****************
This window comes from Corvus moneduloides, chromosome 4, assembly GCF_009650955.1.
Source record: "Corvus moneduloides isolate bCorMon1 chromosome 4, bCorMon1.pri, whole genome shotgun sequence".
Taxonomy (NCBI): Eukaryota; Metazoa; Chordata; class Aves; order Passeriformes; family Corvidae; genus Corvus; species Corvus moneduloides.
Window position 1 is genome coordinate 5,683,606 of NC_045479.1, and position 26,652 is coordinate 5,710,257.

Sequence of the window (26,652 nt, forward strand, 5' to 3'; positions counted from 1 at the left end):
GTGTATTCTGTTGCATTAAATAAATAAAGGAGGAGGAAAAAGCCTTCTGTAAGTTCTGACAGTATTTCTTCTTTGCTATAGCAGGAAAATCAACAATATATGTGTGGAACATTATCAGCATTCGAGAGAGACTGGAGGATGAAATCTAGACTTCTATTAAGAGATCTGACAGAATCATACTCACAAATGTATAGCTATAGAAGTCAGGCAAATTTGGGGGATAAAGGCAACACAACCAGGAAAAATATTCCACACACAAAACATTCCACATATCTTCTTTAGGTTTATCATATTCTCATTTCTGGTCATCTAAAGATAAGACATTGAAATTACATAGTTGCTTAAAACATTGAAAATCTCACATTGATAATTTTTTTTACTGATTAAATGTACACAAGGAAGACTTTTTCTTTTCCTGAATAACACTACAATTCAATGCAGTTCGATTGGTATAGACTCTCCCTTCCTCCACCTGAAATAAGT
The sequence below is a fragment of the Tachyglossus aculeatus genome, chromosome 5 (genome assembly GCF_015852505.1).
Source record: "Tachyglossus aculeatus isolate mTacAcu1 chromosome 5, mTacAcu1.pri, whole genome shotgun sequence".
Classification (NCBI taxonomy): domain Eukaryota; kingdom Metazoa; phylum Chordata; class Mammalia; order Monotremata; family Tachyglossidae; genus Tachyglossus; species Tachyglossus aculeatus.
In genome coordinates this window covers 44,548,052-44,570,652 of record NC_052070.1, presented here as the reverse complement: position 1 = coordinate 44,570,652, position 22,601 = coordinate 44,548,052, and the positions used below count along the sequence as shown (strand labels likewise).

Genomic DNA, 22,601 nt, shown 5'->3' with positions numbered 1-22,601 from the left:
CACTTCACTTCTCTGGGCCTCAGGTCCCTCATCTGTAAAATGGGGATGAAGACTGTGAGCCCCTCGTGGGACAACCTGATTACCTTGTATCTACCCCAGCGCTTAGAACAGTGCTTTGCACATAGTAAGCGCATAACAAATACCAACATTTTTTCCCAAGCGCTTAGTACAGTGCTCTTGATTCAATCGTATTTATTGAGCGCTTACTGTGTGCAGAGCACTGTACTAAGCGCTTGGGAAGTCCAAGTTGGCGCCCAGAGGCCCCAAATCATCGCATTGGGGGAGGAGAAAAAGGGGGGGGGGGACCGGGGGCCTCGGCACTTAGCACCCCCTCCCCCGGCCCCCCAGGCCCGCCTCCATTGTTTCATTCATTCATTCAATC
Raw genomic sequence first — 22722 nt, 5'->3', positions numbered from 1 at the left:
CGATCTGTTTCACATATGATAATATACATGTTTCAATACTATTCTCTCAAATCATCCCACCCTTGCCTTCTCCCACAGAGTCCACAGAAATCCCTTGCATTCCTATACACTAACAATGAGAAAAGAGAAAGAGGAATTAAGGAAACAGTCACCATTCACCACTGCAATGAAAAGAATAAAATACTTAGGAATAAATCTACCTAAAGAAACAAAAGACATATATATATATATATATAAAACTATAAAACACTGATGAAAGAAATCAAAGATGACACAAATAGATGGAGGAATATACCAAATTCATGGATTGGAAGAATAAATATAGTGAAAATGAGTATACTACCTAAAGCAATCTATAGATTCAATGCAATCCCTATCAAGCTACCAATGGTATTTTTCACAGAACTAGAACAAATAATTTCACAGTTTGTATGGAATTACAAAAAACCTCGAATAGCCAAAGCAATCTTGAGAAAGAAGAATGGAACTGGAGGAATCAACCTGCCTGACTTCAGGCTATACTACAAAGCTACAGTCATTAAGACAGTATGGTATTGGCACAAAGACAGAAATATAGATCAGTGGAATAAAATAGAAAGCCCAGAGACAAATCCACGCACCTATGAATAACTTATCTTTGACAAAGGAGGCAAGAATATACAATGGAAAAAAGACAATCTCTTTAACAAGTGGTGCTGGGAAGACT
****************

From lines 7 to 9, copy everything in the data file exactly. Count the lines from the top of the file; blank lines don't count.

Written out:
The sequence below is a fragment of the Tachyglossus aculeatus genome, chromosome 5 (genome assembly GCF_015852505.1).
Source record: "Tachyglossus aculeatus isolate mTacAcu1 chromosome 5, mTacAcu1.pri, whole genome shotgun sequence".
Classification (NCBI taxonomy): domain Eukaryota; kingdom Metazoa; phylum Chordata; class Mammalia; order Monotremata; family Tachyglossidae; genus Tachyglossus; species Tachyglossus aculeatus.